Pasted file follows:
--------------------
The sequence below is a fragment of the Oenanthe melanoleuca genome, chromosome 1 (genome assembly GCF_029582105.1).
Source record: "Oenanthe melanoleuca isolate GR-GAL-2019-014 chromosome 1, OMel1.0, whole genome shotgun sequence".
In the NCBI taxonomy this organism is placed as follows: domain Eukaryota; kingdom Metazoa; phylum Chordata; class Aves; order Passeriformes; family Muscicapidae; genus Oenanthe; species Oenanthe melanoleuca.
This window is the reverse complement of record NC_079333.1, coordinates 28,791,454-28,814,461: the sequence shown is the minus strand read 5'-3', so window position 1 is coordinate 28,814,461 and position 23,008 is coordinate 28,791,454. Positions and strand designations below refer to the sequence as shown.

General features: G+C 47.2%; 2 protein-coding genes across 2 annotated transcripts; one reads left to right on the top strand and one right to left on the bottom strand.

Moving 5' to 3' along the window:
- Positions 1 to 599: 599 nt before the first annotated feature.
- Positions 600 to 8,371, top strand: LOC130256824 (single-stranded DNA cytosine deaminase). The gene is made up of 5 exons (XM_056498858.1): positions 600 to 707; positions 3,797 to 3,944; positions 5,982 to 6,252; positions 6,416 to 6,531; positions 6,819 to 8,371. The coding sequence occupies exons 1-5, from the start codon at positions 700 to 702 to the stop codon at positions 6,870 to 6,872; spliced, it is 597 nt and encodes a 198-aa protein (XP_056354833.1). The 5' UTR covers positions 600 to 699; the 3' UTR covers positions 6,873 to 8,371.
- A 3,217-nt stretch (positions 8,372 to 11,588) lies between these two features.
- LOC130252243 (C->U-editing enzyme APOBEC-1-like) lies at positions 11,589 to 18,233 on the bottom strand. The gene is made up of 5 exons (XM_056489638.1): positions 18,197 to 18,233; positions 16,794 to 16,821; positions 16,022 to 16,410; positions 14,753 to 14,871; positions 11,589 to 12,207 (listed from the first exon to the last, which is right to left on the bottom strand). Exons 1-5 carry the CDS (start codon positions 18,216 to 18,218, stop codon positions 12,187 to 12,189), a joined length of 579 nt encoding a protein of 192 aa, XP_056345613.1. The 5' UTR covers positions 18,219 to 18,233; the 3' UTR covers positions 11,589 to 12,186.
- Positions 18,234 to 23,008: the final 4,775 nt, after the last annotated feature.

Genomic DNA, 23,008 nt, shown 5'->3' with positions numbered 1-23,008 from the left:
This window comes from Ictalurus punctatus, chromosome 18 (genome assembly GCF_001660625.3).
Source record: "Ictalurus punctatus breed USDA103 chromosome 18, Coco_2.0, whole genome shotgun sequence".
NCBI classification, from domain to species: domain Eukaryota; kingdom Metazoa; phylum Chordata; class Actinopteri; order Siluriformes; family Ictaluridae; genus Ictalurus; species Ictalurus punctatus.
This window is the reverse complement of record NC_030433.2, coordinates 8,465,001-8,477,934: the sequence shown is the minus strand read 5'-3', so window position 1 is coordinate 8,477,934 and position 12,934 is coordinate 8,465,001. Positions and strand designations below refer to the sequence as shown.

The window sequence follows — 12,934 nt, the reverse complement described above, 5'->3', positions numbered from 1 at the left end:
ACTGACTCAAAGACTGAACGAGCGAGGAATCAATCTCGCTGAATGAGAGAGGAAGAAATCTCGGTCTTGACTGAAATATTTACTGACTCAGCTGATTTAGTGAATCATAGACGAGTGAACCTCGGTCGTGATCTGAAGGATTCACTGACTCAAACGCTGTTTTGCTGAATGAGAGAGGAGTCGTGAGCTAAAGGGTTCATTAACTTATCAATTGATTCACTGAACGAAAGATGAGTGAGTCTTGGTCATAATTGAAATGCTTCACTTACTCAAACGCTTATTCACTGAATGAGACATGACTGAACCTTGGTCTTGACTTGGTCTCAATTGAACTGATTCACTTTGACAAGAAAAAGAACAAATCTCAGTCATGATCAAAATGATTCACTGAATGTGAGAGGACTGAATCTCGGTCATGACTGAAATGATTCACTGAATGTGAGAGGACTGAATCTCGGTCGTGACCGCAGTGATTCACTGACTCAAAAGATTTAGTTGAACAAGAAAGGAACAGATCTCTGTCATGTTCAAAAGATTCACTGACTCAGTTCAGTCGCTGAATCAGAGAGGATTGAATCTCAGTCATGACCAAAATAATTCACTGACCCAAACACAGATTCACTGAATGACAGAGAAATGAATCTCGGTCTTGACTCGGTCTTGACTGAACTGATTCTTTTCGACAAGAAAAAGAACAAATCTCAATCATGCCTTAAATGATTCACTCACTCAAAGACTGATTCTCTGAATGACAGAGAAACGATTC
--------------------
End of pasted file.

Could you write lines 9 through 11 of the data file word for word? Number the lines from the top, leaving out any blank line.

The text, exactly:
- A 3,217-nt stretch (positions 8,372 to 11,588) lies between these two features.
- LOC130252243 (C->U-editing enzyme APOBEC-1-like) lies at positions 11,589 to 18,233 on the bottom strand. The gene is made up of 5 exons (XM_056489638.1): positions 18,197 to 18,233; positions 16,794 to 16,821; positions 16,022 to 16,410; positions 14,753 to 14,871; positions 11,589 to 12,207 (listed from the first exon to the last, which is right to left on the bottom strand). Exons 1-5 carry the CDS (start codon positions 18,216 to 18,218, stop codon positions 12,187 to 12,189), a joined length of 579 nt encoding a protein of 192 aa, XP_056345613.1. The 5' UTR covers positions 18,219 to 18,233; the 3' UTR covers positions 11,589 to 12,186.
- Positions 18,234 to 23,008: the final 4,775 nt, after the last annotated feature.